Date of Award

Spring 1-1-2015

Document Type

Dissertation

Degree Name

Doctor of Philosophy (PhD)

Department

Integrative Physiology

First Advisor

Matthew B. McQueen

Second Advisor

Monika R. Fleshner

Third Advisor

Robert S. Mazzeo

Fourth Advisor

Kenneth S. Krauter

Fifth Advisor

Jason D. Boardman

Abstract

The obesity epidemic is pervasive across international borders, and the prevalence in children and adolescents is increasing markedly. Recent estimates indicate a global prevalence of 36.8% in males and 38% in females. Obesity is responsible for 3-4 million deaths a year, and is major risk factor for a variety of co-morbidities such as cardiovascular disease, diabetes, and cancer.

Risk of obesity and weight trajectory may be introduced at a very early age. As such, it appears that research into early environmental factors affecting obesity may be most appropriate for developing interventions to reverse the trend of rising prevalence and incidence rates.

One such factor that is studied often and also controversial in obesity research is breastfeeding. Breastfeeding has been thought to have a weak to moderate inverse relationship with weight status. In chapter II, I present original research that investigates the relationship between breastfeeding and body weight in a very large sample of individuals from the Add Health study using both controls for genetic risk of obesity and ancestry. The research also utilized an emerging metric for assigning weight status, the waist-to-height ratio, as the primary outcome.

The waist-to-height ratio has improved diagnostic capability over the body mass index. However, there is not an appropriate cutoff established in a population that would be generalizable to the Add Health study. As the waist-to-height ratio takes waist circumference into account, and waist adiposity is causally related to a variety of adverse cardiometabolic outcome, I conducted a study that establishes sex-specific cutoffs for the waist-to-height ratio that predict metabolic syndrome.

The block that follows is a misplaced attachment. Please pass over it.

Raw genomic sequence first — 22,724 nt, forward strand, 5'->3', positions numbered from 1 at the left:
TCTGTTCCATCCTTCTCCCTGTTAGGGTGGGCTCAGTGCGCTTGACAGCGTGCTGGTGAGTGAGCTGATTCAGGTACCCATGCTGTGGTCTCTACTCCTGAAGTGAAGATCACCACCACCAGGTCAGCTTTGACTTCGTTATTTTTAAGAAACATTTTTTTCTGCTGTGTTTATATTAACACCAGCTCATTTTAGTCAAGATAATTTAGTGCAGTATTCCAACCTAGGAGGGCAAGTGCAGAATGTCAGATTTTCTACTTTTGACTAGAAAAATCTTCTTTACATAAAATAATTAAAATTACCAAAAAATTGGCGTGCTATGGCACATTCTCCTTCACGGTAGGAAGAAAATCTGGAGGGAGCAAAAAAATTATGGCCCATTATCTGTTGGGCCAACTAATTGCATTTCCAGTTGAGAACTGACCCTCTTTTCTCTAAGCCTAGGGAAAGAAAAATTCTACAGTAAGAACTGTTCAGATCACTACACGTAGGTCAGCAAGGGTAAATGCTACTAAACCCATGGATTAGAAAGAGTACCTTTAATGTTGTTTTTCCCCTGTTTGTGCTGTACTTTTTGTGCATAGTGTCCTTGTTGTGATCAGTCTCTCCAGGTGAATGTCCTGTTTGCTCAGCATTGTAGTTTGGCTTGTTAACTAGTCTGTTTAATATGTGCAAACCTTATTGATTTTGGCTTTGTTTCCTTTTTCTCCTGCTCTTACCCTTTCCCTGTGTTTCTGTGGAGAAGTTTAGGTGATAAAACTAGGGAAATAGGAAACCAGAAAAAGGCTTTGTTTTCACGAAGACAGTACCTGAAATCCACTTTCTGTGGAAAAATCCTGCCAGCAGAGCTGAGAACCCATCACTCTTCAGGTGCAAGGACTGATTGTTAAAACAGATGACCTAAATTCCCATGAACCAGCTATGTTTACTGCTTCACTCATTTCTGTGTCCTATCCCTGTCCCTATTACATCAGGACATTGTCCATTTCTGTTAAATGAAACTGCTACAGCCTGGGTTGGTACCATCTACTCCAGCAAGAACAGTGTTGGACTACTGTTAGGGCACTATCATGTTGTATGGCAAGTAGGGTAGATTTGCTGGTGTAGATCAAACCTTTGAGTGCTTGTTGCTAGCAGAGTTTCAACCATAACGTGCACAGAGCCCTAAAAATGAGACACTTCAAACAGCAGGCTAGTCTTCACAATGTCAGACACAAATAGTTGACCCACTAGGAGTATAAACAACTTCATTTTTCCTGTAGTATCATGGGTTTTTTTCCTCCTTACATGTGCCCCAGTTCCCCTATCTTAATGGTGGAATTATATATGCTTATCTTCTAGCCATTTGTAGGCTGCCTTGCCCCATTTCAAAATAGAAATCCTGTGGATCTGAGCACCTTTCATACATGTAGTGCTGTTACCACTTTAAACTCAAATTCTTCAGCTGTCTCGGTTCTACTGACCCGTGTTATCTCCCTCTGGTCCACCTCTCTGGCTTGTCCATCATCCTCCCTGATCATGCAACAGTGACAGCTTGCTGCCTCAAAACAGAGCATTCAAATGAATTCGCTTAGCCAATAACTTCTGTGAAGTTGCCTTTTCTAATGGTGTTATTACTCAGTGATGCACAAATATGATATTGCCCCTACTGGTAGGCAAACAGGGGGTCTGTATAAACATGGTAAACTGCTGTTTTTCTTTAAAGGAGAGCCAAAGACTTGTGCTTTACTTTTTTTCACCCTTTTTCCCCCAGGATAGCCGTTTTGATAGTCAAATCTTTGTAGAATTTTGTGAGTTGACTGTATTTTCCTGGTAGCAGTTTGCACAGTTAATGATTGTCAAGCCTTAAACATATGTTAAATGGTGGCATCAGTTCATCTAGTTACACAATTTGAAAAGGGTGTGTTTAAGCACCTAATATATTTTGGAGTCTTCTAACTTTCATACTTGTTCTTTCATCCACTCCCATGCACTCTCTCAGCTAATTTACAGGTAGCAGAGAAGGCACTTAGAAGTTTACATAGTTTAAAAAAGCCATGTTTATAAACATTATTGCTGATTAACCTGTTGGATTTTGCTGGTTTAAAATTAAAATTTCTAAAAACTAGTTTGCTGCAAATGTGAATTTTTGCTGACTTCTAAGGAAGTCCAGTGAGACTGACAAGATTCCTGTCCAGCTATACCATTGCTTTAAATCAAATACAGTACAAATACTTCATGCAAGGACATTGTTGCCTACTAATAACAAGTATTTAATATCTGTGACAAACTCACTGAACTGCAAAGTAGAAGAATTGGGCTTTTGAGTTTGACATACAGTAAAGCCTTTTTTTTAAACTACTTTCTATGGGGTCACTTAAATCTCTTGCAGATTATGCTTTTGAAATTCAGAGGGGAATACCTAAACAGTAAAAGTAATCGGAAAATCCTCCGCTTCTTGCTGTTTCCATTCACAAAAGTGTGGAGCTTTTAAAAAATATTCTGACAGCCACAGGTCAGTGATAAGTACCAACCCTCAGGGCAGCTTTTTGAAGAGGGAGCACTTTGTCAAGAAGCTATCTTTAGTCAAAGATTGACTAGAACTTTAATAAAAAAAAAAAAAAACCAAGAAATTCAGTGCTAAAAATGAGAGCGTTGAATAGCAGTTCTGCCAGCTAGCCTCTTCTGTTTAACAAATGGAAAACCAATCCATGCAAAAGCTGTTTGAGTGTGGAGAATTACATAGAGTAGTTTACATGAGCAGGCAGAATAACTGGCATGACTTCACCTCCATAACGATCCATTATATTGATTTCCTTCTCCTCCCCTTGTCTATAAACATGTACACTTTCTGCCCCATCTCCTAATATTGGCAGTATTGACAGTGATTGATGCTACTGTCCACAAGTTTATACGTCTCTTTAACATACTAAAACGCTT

Finally, another factor that has been shown to influence weight is the microbiome. This is relevant to the discussion of early environmental factors as the colonization of the microbiome begins at an early age. As much of this research has been conducted on the gut microbiome, I present research that examines the relationship between the oral microbiome and obesity. This research uses weighted gene co-expression network analysis to establish modules of related bacteria and regression analysis to determine if any of the modules were related to obesity.

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